Pitfalls of using T-SQL cursors

Cursors have a bad reputation: They're considered poor performers, resource hogs and a favorite tool of every inexperienced DBA. But they do have a place. Contributor Hilary Cotter explains how cursors work and their pros and cons.

Conventional wisdom states that cursors are evil! A cursor is a memory resident set of pointers that reference data in your result set or, more accurately, the data in the base tables. Cursors have a bad reputation because they are typically the favorite hammer of every junior SQL developer in search of a nail, they do not perform well and they deplete systems resources.

We all have stories about cursors we had to rewrite as set-based operations, after which batches ran considerably faster, or how mysterious server crashes were resolved when a query was rewritten without a cursor. Then why is it that when you query syscomments on text like '%cursor%' in SQL Server 2005 you find no less than 213 distinct Microsoft shipped procedures and functions that use cursors? In SQL Server 2000, there are 245 distinct procedures or functions using cursors. Either Microsoft's SQL developers are practicing poor coding practices, or cursors really do have a place in SQL development. What do you think?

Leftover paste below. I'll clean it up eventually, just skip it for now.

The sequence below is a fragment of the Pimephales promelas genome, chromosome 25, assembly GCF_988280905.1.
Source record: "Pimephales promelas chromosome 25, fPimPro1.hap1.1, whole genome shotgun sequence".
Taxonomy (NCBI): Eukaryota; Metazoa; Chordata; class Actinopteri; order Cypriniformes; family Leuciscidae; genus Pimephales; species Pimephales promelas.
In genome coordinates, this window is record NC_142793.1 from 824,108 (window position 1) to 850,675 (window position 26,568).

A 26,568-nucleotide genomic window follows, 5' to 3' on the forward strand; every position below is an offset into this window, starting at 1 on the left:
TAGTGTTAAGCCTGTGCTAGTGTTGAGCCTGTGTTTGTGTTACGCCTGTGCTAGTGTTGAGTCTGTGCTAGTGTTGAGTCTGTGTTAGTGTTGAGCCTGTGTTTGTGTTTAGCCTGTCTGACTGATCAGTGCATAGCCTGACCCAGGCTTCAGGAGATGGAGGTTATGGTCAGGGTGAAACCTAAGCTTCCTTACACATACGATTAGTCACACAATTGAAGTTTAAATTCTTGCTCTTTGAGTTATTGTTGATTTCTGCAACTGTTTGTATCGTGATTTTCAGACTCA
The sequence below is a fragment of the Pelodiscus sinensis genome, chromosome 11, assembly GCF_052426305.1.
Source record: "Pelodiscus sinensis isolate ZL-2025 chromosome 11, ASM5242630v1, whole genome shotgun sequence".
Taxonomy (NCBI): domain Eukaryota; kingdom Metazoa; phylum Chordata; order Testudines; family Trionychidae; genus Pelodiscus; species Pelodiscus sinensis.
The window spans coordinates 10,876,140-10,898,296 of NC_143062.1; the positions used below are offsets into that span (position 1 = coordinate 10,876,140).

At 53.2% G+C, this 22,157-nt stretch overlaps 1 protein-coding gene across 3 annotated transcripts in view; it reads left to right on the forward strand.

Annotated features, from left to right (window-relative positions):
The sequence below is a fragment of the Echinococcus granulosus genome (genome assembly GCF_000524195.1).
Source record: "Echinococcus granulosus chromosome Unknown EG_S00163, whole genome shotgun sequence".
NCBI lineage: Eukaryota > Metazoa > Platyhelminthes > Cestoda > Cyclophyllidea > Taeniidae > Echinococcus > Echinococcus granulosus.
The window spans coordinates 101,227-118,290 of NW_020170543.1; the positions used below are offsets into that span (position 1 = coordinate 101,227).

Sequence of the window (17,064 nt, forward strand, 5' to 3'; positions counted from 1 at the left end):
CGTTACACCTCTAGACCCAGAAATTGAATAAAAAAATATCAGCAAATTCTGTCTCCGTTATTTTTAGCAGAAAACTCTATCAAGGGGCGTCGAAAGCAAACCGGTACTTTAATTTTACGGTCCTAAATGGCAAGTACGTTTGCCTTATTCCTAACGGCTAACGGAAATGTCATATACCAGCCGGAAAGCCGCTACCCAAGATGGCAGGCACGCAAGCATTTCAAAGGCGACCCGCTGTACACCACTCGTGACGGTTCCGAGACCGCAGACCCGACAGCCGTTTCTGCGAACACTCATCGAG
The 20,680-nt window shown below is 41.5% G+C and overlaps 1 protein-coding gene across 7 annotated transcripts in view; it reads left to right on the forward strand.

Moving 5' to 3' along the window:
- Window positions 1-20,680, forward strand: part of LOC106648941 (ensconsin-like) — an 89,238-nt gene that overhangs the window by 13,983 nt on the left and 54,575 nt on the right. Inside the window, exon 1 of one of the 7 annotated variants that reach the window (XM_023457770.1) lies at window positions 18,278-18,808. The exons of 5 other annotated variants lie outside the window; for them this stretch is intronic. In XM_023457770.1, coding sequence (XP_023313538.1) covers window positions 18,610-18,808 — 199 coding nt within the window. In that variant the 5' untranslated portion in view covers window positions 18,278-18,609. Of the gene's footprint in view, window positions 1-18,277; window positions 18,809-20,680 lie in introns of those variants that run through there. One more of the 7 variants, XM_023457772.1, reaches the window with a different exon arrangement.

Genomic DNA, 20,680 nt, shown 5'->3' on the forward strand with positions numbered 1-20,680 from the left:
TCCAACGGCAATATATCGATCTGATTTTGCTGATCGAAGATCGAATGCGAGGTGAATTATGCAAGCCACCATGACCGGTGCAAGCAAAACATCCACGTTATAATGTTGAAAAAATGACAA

I personally think cursors do have a place.

  1. They are necessary for some dynamic operations that can't be accomplished with set-based operations.
  2. They are simple to understand, which makes them ideal for quick-and-dirty programming and a tool of choice for junior SQL developers.
  3. They outperform while loops when you need row-by-row processing.
  4. They are ideal for scrolling a portion of a large results set.
  5. By default, they provide a window into your tables or results set, which maximizes concurrency for all applications. This window into your data reflects updates that occur as the cursor iterates the results set. The cursor itself holds a shared lock briefly as it fetches the next row in your results set.

In this feature, I'll explain how cursors work, when to use them and when to avoid them.

Migrating to SQL Server 2005

ABOUT THE AUTHOR: Hilary Cotter has been involved in IT for more than 20 years as a Web and database consultant. Microsoft first awarded Cotter the Microsoft SQL Server MVP award in 2001. Cotter received his bachelor of applied science degree in mechanical engineering from the University of Toronto and studied economics at the University of Calgary and computer science at UC Berkeley. He is the author of a book on SQL Server transactional replication and is currently working on books on merge replication and Microsoft search technologies.

This was first published in March 2006

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